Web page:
Yogesh Chander Deveshwar, who turned tobacco major ITC Ltd into a conglomerate with a sprawl of businesses ranging from fast-moving consumer goods and hotels to foods and paper, and ran it like a fortified fief out of Virginia House on Chowringhee, passed away in Delhi this morning.
He was 72, and is survived by wife Bharti, son Gaurav and daughter Garima.
Fondly called ‘Yogi’ within his intimate circle, Deveshwar stayed for more than five decades with ITC of which over 20 years were spent as its executive chairman.
A domineering chieftain of Indian industry, he was a fierce champion of the precept that Indian managers knew best how to run their companies in this country. A strong-willed manager, he refused to kowtow to the top executives of London-based British American American Tobacco (BAT) which held a 34 per cent stake in ITC and regarded itself as the de facto parent of the cigarette maker.
Deveshwar chipped away at those anachronistic, neo-colonial notions of corporate governance at a time it was less fashionable to do so — and used his extraordinary powers of persuasion and influence over governments of all shades and stripes in order to build a bulwark of support from state-owned financial institutions that held substantial interests in the company.
“In this hour of profound grief and sorrow, we recall with respect and pride the legendary stewardship he provided to ITC over two decades as its chairman. Inspired by a patriotic fervour, manifest in his clarion call of ‘Lets Put India First’, he led ITC’s strategic thrust to create an exemplary Indian enterprise dedicated to serving national priorities,” ITC managing director Sanjiv Puri said in a condolence statement.
A mechanical engineer from IIT, Delhi, Deveshwar joined the company in 1968 — and still proudly wore his mantle as a hands-on manager when life ebbed out of his increasingly frail body at a private hospital in Gurgaon on Saturday.
The long association with ITC was interspersed by a stint at national carrier Air India as its chairman and managing director during 1991-94. Even after stepping down from the executive role on February 5, 2017, and handing over the day-to-day management to the next generation, he remained the guiding force behind ITC, navigating the company through a hostile environment, especially for cigarettes which still contributes nearly four-fifths of ITC’s profits.
Summing up Deveshwar’s contribution to ITC, in a regulatory filing seeking to appoint him as its non-executive chairman in June 2016, the company said its revenue grew tenfold to Rs 51,582 crore and profit before tax rose 33 times to Rs 14,958 crore after he took over as the executive chairman.
Deveshwar once recounted his meteoric rise in the company: factory head at the age of 28, a division head by 31, and a director on the company’s board at the age of 37 — one of the youngest amongst his peers.
A day before he took over as chairman, the Centre slapped a retrospective excise duty demand on ITC for Rs 803 crore. Soon thereafter, a section of the old management were put behind bars for alleged violation of the Foreign Exchange Regulation Act. And to top it all, there was a battle for control of the company with BAT.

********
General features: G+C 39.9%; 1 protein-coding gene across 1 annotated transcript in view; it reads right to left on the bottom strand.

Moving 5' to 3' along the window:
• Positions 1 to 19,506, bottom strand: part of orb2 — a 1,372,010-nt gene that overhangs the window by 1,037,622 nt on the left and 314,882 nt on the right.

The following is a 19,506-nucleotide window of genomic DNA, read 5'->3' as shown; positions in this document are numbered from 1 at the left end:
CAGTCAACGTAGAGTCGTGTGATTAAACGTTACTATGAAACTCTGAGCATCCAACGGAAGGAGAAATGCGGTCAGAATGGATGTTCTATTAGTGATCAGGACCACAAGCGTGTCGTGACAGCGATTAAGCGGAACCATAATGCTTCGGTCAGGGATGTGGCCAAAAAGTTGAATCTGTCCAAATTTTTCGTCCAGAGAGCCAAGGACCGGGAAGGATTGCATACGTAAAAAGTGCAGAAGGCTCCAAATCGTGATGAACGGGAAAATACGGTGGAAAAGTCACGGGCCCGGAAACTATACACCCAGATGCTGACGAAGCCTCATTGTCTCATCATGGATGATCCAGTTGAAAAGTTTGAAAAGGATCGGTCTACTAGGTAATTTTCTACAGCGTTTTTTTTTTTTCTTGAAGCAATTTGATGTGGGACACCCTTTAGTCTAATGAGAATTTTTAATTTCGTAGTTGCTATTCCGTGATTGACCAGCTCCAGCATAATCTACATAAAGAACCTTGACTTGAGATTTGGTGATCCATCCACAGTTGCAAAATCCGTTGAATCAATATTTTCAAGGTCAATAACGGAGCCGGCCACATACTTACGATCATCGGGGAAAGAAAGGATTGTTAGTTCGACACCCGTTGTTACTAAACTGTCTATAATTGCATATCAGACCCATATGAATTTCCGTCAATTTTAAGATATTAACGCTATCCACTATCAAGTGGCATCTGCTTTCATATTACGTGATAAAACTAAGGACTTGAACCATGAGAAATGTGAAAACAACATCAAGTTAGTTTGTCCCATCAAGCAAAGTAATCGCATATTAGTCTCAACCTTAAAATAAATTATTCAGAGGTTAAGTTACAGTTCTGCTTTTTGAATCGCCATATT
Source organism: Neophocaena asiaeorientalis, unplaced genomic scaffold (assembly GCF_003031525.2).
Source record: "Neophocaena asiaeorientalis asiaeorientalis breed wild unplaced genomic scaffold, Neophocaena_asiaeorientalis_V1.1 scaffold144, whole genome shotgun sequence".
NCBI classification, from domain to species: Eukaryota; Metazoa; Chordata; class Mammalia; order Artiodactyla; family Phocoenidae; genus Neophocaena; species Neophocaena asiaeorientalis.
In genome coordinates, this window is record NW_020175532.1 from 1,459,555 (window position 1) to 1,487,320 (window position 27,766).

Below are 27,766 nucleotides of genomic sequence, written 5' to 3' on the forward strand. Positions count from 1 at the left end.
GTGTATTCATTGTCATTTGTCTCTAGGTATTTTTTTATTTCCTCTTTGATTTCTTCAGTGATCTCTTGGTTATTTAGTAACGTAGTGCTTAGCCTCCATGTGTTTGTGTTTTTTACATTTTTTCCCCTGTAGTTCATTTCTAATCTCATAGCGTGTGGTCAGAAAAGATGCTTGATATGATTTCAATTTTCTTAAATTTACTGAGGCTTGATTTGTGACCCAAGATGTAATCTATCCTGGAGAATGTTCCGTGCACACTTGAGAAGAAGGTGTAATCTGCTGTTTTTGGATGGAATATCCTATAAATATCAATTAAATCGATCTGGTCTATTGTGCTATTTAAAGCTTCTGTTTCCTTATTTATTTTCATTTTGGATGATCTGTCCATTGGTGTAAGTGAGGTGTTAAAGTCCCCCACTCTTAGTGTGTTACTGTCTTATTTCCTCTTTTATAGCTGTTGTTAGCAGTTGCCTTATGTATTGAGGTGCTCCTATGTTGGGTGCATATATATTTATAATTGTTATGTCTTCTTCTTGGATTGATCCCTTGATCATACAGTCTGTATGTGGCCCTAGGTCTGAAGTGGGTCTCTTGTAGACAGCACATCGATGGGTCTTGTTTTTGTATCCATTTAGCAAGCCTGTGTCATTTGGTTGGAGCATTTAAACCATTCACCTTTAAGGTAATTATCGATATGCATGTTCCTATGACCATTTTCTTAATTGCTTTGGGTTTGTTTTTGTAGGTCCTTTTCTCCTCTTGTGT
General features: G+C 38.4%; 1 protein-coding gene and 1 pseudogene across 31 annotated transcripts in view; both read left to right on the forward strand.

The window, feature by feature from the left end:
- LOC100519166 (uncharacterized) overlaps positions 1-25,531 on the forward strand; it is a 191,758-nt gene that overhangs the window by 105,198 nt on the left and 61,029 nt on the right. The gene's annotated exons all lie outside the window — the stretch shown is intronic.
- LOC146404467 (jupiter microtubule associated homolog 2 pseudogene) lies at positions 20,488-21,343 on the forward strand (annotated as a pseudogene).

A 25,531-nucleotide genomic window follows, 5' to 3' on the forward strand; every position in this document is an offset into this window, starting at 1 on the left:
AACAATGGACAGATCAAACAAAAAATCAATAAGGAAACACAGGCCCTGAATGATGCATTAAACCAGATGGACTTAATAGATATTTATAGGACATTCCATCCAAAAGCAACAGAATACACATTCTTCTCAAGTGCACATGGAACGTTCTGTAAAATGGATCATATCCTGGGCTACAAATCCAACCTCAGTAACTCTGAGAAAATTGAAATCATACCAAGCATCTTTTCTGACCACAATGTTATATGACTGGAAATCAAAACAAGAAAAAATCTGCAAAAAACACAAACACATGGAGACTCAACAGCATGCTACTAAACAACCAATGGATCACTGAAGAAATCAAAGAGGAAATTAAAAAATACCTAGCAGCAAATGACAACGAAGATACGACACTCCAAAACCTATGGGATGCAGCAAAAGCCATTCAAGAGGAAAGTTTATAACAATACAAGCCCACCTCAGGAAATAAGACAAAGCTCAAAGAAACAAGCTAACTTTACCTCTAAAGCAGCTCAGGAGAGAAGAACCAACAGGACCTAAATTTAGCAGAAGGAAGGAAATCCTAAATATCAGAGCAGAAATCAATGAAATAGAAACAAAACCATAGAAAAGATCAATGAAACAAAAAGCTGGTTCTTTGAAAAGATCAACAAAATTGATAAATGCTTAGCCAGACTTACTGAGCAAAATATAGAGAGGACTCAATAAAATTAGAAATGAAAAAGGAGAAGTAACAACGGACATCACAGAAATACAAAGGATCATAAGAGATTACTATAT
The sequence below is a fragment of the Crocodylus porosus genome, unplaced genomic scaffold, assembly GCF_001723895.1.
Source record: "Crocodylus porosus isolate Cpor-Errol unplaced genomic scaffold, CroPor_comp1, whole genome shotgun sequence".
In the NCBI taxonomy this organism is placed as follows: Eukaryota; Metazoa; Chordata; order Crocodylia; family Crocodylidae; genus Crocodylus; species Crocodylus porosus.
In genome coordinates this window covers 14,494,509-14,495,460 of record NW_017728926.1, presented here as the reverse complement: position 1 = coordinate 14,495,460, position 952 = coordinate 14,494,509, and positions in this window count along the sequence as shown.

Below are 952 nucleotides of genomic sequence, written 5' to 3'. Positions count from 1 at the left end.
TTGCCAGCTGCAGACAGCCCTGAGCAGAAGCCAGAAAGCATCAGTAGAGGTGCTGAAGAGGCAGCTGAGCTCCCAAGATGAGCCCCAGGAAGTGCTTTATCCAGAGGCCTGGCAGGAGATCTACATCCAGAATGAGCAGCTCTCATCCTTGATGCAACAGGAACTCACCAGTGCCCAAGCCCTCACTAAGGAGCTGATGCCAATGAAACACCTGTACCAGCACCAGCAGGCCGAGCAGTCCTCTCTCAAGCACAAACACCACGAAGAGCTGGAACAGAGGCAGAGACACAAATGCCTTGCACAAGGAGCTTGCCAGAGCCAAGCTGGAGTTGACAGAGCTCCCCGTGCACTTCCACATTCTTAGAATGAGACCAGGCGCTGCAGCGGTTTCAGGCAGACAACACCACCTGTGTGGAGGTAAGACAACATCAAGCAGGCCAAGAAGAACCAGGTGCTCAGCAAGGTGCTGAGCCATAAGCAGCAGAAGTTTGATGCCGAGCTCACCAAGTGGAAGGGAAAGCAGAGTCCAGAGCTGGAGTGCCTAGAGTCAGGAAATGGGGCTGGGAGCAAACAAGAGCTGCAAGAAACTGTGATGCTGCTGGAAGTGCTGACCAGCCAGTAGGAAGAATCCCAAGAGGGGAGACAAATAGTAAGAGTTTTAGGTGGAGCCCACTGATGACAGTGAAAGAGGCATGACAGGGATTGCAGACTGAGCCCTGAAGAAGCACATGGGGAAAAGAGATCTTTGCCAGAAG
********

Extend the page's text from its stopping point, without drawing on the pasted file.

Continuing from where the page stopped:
The excise duty dispute was finally resolved in 2005. The company managed to come out virtually unscathed from the raft of charges about Fera violations that had once swamped the company. The financial services and edible oil businesses were sold. But ITC strengthened the hotels and paper portfolio, merging them into the parent while taking on established players in foods and personal care.
The so-called battle with BAT, whichhad asked Deveshwar’s predecessor K.L. Chugh to step down, was also won with the backing of Indian financial institutions such as Life Insurance Corporation of India and UTI which held large stakes in ITC. BAT earned its dividend and remained a spectator to Deveshwar’s audacious diversification gambit and predatory attempts to take over hotel majors EIH and Leela.
Today, BAT appears to have recognised the value that Deveshwar created for ITC. In a statement to The Telegraph, Richard Burrows, chairman of BAT, said: “We are deeply saddened to learn of the passing of Y.C. Deveshwar. It is thanks to his leadership that today, ITC is one of India’s leading businesses. The thoughts of all at British American Tobacco are with his family at this time.”
ITC remained rooted to Bengal during Deveshwar’s tenure — the company is the largest contributor to the state exchequer by way of tax — and expanded base through large investments. It set up FMCG plants in the state, built two luxury hotels and expanded the base of ITC Infotech. It also promoted Indian arts and culture through the ITC Sangeet Research Academy.
Many industrialists recalled their long association with him. Sanjay Budhia of Patton remembered the Holi get-together at Fountain Court, the official residence of ITC chairman on Little Russel Street. Mayank Jalan, chairman of Keventer, described Deveshwar as his personal role model.
Y.C. Deveshwar made a strong contribution to Indian industry. His efforts helped ITC become a professionally-run Indian company with a global footprint. Saddened by his demise. My thoughts are with his family, friends and ITC group
Saddened at the passing away of Y. C. Deveshwar Ji. He was a giant in the corporate world. I have many memories of him as a distinguished captain of industry. Condolences to his family, his colleagues and his admirers
Saddened by the death of Yogi C. Deveshwar. Yogi excelled as a corporate professional and an entrepreneur and took his company to great heights. May God render peace to the departed soul & give to his family strength to bear this loss